SEARSPORT, Maine — Ben Crimaudo, the 75-year-old Searsport man who police removed from the town planning board meeting Wednesday night, said Thursday he plans on filing a formal complaint with the town about his treatment by police.

The meeting was the third in three nights as the board began digging into the substance of a controversial application by Denver-based DCP Midstream to build a 110-foot tall, 23 million gallon liquid propane storage tank in an industrial area of the Mack Point port facility. Between 100 and 200 people have been attending the meetings held in the Searsport District High School cafeteria.

Crimaudo planned to meet Thursday with Town Manager James Gillway and Police Chief Dick LaHaye, but two lawyers representing Thanks But No Tank, the opposition group, wanted to be with him at the meeting and could not schedule the time, Crimaudo said.

Gillway, contacted Thursday afternoon, said he was briefed by LaHaye Wednesday night and again Thursday morning about the incident. Gillway, who is the former town police chief, was in the room when Crimaudo was removed, but like many in attendance, did not witness the early part of the exchange between officer Ryan Nickerson and Crimaudo.

If a complaint is filed as expected, Gillway will be part of the investigation and so did not want to prejudice his perspective on the matter, he said, by speaking about it.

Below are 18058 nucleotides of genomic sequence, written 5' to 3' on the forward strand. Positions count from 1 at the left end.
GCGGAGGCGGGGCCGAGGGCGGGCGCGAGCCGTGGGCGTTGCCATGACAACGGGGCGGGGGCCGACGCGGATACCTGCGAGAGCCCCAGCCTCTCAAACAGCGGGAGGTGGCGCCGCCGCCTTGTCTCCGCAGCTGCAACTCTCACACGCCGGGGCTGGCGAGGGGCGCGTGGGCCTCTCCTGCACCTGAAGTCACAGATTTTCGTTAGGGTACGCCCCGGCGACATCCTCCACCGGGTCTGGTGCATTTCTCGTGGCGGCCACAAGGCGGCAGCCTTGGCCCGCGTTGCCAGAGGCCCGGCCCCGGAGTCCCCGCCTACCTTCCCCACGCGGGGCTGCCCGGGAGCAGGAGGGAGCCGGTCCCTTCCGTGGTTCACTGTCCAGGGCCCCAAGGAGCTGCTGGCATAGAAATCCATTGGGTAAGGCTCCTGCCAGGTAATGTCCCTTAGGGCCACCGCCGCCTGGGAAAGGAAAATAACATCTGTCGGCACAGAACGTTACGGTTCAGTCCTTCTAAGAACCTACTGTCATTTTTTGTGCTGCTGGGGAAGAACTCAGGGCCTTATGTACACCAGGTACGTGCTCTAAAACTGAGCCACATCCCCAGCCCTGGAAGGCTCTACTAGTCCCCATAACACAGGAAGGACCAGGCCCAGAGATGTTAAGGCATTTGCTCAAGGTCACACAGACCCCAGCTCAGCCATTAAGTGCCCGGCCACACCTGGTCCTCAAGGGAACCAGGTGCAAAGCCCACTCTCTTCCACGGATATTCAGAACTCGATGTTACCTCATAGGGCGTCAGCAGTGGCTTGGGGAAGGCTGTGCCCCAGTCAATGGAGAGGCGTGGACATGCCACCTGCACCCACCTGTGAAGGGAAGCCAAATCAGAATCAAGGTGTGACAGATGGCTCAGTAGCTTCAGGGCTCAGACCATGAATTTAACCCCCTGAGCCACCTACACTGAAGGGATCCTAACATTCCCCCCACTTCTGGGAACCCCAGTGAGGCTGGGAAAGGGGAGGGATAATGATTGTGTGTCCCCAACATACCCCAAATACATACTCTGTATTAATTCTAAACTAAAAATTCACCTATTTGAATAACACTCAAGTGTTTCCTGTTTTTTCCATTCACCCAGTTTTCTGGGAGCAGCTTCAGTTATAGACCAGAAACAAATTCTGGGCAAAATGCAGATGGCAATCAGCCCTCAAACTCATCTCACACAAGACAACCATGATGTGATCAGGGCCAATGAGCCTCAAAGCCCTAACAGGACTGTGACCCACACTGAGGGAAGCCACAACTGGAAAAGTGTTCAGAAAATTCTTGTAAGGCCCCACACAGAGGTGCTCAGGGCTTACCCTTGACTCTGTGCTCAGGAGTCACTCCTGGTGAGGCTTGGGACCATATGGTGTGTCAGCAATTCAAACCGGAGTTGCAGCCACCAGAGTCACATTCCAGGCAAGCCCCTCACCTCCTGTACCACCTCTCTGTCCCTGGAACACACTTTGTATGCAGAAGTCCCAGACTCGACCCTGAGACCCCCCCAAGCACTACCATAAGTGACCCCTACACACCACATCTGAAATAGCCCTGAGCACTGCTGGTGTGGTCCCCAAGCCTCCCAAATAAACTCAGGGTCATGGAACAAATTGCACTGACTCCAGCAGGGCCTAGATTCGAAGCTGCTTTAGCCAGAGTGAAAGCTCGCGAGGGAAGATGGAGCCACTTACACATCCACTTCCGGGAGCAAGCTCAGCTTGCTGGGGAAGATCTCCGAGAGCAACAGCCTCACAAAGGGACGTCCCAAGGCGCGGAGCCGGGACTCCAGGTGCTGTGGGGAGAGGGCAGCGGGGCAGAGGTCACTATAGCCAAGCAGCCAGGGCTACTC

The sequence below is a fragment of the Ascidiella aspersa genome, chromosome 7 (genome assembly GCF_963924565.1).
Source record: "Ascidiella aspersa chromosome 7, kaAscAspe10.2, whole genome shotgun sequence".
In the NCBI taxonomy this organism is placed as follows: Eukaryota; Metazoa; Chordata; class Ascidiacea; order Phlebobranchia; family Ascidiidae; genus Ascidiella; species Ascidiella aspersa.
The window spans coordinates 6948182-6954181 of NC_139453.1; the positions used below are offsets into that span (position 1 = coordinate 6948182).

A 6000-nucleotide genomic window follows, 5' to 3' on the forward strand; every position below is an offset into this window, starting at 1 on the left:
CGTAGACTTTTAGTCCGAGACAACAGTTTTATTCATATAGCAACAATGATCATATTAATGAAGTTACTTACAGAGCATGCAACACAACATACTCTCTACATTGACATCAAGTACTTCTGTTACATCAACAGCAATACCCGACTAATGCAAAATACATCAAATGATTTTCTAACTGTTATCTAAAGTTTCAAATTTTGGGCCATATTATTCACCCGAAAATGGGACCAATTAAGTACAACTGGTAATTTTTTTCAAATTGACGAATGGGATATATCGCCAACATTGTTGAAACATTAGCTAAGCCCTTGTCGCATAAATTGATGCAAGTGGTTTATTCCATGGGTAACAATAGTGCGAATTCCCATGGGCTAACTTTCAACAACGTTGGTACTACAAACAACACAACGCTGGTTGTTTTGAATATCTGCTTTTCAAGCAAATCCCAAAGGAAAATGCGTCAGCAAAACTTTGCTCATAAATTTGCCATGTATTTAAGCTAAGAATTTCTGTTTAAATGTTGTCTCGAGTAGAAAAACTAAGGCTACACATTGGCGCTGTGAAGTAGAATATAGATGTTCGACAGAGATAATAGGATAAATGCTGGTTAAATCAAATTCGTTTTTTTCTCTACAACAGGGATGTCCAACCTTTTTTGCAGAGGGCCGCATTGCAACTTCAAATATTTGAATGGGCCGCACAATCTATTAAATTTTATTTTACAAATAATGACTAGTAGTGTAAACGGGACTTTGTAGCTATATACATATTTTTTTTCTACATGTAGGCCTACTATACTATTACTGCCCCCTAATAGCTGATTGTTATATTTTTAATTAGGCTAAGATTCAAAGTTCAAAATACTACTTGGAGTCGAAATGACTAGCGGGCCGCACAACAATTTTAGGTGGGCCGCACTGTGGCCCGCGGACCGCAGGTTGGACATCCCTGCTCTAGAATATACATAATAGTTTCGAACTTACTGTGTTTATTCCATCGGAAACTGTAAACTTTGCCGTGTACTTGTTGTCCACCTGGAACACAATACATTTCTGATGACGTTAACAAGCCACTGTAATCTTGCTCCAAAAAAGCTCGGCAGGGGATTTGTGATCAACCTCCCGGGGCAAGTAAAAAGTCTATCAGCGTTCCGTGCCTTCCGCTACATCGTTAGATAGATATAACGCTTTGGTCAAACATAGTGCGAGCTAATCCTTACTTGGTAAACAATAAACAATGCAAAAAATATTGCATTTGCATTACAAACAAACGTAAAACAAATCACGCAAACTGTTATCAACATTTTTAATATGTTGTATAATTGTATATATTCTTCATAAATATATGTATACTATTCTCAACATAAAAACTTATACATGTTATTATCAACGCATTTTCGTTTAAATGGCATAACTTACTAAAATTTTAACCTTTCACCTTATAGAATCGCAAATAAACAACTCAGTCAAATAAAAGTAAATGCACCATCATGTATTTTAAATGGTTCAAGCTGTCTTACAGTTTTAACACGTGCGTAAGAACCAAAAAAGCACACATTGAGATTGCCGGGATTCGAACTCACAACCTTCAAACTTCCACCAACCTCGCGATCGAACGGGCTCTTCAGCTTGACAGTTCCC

LaHaye said Thursday afternoon the incident is now being considered “a personnel matter.”

“Our position at the school was to make sure some order was in place,” he said, noting the highly contentious nature of the project and its review.

Several people coming to Crimaudo’s defense Wednesday night noted that board chairman Bruce Probert had not complained about Crimaudo or any disturbance. After Crimaudo was removed, Probert addressed the remaining people in attendance, and stressed that he was not involved in asking for the police action.

LaHaye and Gillway both said police do not work for the board, and can decide at their discretion that someone is disrupting the proceedings.

“It doesn’t matter if the chairman had a problem or not,” Gillway said. He praised Probert’s handling of the contentious meetings so far, saying “Bruce is doing an excellent job.”

Crimaudo recalled what transpired from his perspective.

He said he left his seat and walked down the side aisle to talk to Ken Agabian, a resident who is working with Thanks But No Tank.

“I went to whisper in his ear to have him tell something to the lawyer,” Crimaudo said, meaning Steve Hinchman, who represents Thanks But No Tank. Crimaudo estimates he was about 20 feet from the stage where the planning board sat. Hinchman was sitting in the front row.

“I was whispering so quietly,” Crimaudo said. “Nobody heard anything.” In fact, Agabian had to ask Crimaudo to repeat his comments.

Then Nickerson said to Crimaudo, “No talking, no talking,” he recalled. “I said to him, ‘I’m not talking, I’m whispering.’ He really got rattled and said, ‘Go back to your seat,’” Crimaudo said.

“At that point it just escalated and he started grabbing me and manhandling me,” Crimaudo said.

“Bizarre,” was how the 75-year-old characterized the incident. “It was just so unnecessary.”

LaHaye said the officer asked Crimaudo to return to his seat, and when he did not immediately agree or move, the officer asked him to leave the room. No arrest was contemplated, LaHaye said.

“It didn’t need to go as far as it did,” LaHaye said.

The town has been video recording the meetings, Gillway said, which may help in the investigation.